Date of Award
Doctor of Philosophy (PhD)
Naive CD8+ T cells represent one of the most potent cells in immunity, as they can differentiate into cytolytic T lymphocytes (CTLs) that lyses virally infected cells or tumor cells through the production of IFN-g, TNF-a, Perforin and Granzyme B. Their ability to differentiate into highly potent CTLs needs to be a tightly regulated process in order to prevent autoimmunity and disease. However, activation in the absence of key support such as cytokine signals or CD4+ T cell help, or constant challenge with antigen can result in hyporesponsiveness of CD8+ T cells and their failure to mount a robust immune response. Interest has grown in studying the epigenetics of T cells, as chromatin accessibility of key cytokine and lytic mediator loci can determine the ability of the T cell to respond to antigen. Identifying the transcriptional regulators of naive CD8+ T cell differentiation and activation is key to learning how to modulate the CD8+ T cell response. Ikaros is a chromatin-remodeling factor that has been identified to regulate autocrine IL-2 production by and the differentiation program of CD4+ T cells in response to TCR and CD28 signals. As CD8+ T cells make little IL-2 and are dependent on paracrine IL-2 or inflammatory signals for their differentiation, we hypothesized that Ikaros could regulate naÃ¯ve CD8+ T cell differentiation through restriction of autocrine IL-2 production. In this thesis, I demonstrate that naÃ¯ve CD8+ T cells with only one copy of Ikaros can differentiate in vitro into cytolytic effectors with enhanced effector function, and this results from increased autocrine IL-2 production. This enhanced effector function also sparked an investigation into pre-clinical models of cellular immunotherapy for cancer, to determine if the Ikzf1+/- CTLs had enhanced anti-tumor function. In conclusion, modulating Ikaros activity represents a new approach to controlling naÃ¯ve CD8+ T cell differentiation and effector function. Through being able to produce more autocrine IL-2, an Ikzf1+/- CD8+ T cell may not require paracrine IL-2 from CD4+ T cells and can possibly resist the "exhausted" CD8+ T cell effector state during chronic antigen exposure. Thus, investigating Ikaros' role in CD8+ T cell biology will help to elucidate how this chromatin remodeling factor can influence appropriate CD8+ T cells responses to self and foreign antigen, and ensure against inappropriate immunopathology caused by activated CD8+ T cells.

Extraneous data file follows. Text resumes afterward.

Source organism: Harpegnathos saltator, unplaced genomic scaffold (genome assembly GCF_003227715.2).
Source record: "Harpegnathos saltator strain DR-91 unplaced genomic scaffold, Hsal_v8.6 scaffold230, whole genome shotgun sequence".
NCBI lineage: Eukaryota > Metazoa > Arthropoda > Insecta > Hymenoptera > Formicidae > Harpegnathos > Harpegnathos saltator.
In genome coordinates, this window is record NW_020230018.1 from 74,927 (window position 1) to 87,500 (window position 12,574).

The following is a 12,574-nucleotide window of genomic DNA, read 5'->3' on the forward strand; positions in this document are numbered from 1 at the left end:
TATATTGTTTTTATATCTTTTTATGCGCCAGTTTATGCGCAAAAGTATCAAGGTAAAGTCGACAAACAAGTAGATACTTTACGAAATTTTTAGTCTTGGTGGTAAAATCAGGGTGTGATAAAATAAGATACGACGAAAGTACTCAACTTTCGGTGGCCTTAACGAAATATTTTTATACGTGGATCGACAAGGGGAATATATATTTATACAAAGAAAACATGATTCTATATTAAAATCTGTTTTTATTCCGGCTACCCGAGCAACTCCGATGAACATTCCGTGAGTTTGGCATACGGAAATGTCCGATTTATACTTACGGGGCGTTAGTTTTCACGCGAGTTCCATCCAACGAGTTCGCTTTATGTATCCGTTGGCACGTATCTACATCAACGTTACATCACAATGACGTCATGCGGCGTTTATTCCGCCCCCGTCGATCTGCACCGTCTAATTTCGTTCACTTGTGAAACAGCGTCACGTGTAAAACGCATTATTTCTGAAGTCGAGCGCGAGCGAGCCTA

O'Brien, Shaun, "The Role of Ikaros in CD8+ T cell Biology" (2013). Publicly Accessible Penn Dissertations. 905.